Is there legal protection against public accusations that may be false or fake or inaccurate and which may damage reputations before they are proven to be true? These issues have also been succinctly articulated by a Hollywood actor recently accused but who strongly denies sexual misconduct allegations: ‘We have come to a time where hard-earned careers are being lost on the basis of accusations. I need to reiterate that these accusations against me are false. We have lost the presumption of innocence; we have lost due process; and we have lost the ability to review evidence – allowing the media to become both judge and jury. Until I can sit down and have a dialogue with my accusers, managed not by the press but by an impartial mediator, I have nothing further to say on this matter. My wife, family and close friends know me and my true nature and I am grateful for their love and support.’

Contemporary laws of defamation were developed through millennia by civilised societies recognising the need to prevent unjustified public accusations. Such legislation was invariably based on the expectation that fear of legal action and punishment for unjustified defamation would operate as a deterrent to society as a whole. This legislative approach served societies reasonably well in the pre-internet era when most public communications were made via physical material distributed by retailers of literature or audio-visual showings of spoken words. But the advent and use of digital media communicated via the worldwide web have exposed serious flaws in defamation laws and their worldwide enforcement.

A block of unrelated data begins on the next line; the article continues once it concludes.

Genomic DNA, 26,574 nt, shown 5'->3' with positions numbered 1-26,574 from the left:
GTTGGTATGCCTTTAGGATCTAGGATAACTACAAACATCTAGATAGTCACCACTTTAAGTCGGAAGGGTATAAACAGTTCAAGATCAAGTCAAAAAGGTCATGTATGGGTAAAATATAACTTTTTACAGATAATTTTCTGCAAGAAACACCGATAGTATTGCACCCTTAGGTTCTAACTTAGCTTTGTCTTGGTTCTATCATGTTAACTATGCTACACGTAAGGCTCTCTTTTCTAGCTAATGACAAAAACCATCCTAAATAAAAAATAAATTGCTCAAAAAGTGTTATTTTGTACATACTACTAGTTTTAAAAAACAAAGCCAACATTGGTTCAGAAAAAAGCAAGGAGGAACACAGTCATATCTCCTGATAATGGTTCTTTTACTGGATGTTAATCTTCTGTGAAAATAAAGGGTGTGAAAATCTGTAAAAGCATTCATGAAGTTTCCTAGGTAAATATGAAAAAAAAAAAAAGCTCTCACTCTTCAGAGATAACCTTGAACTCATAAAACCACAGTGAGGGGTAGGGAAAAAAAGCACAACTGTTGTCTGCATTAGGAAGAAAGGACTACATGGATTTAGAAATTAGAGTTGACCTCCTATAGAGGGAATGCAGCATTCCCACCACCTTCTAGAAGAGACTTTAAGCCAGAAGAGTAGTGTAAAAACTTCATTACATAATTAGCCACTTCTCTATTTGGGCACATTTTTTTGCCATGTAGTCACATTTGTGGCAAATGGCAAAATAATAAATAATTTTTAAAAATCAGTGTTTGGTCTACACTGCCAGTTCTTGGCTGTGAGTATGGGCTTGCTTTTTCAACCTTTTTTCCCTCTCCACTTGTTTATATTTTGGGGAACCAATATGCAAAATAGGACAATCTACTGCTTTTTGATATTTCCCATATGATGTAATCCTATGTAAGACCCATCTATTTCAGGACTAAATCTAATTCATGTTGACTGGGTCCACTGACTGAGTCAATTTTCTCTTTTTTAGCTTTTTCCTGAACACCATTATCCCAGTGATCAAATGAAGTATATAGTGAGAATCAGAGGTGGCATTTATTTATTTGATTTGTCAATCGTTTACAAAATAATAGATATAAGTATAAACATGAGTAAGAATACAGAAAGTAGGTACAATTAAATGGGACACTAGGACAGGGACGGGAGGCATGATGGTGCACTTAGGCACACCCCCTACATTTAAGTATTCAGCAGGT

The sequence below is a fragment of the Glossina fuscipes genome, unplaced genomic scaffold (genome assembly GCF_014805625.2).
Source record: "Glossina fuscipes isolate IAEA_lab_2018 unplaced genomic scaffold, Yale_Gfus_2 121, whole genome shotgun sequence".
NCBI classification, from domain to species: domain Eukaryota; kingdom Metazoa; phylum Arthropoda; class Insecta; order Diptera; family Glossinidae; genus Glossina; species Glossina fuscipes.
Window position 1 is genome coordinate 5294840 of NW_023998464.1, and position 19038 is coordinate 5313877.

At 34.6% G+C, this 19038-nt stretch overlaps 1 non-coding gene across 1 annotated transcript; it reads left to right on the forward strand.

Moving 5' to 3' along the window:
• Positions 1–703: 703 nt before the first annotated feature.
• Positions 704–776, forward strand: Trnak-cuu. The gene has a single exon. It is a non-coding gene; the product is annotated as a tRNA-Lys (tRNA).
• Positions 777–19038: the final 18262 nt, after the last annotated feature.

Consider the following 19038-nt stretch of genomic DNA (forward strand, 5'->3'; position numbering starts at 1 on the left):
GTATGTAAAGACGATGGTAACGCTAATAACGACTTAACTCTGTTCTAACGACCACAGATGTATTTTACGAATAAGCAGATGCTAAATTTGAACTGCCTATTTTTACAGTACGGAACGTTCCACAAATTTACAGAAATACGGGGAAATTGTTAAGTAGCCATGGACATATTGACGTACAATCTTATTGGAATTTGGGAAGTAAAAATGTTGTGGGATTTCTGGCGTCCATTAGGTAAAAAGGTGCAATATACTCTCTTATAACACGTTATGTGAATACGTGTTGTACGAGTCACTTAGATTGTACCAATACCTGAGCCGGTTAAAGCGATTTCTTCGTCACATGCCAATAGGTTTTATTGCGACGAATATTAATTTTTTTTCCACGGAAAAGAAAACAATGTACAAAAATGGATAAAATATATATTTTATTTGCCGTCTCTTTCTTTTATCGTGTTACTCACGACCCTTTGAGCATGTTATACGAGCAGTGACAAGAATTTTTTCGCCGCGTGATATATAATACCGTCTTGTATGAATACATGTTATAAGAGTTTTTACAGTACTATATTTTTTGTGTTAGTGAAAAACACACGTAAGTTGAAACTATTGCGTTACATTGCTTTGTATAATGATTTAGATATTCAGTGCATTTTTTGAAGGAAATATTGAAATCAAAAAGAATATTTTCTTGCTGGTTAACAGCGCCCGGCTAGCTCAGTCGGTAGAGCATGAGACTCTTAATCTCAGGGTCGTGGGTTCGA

Nowadays accusations can be published instantly worldwide, without proof or evaluation by traditional intermediaries or gatekeepers of past centuries (such as publishers and distributors of authored material); and court orders to ‘cease and desist’ or ‘take down’ are fiendishly difficult to enforce beyond the limited geographical jurisdiction of national laws. A common defence to lawsuits in modern liberal democracies is that the defamatory published material was true. Perhaps the recent social-media accusation movement will become internet society’s new way of speaking truth to power – but can it win the battle against ‘fake news’ and false or inaccurate allegations?

Next month the second part of this examination will discuss building and maintaining reputation from the artist’s perspective.

© Henry Lydiate 2018

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This article is from the Artlaw Archive of Henry Lydiate's columns published in Art Monthly since 1976, and may contain out of date material. The article is for information only, and not for the purpose of providing legal advice. Readers should consult a solicitor for legal advice on specific matters. Artists can get free online legal information from Artquest.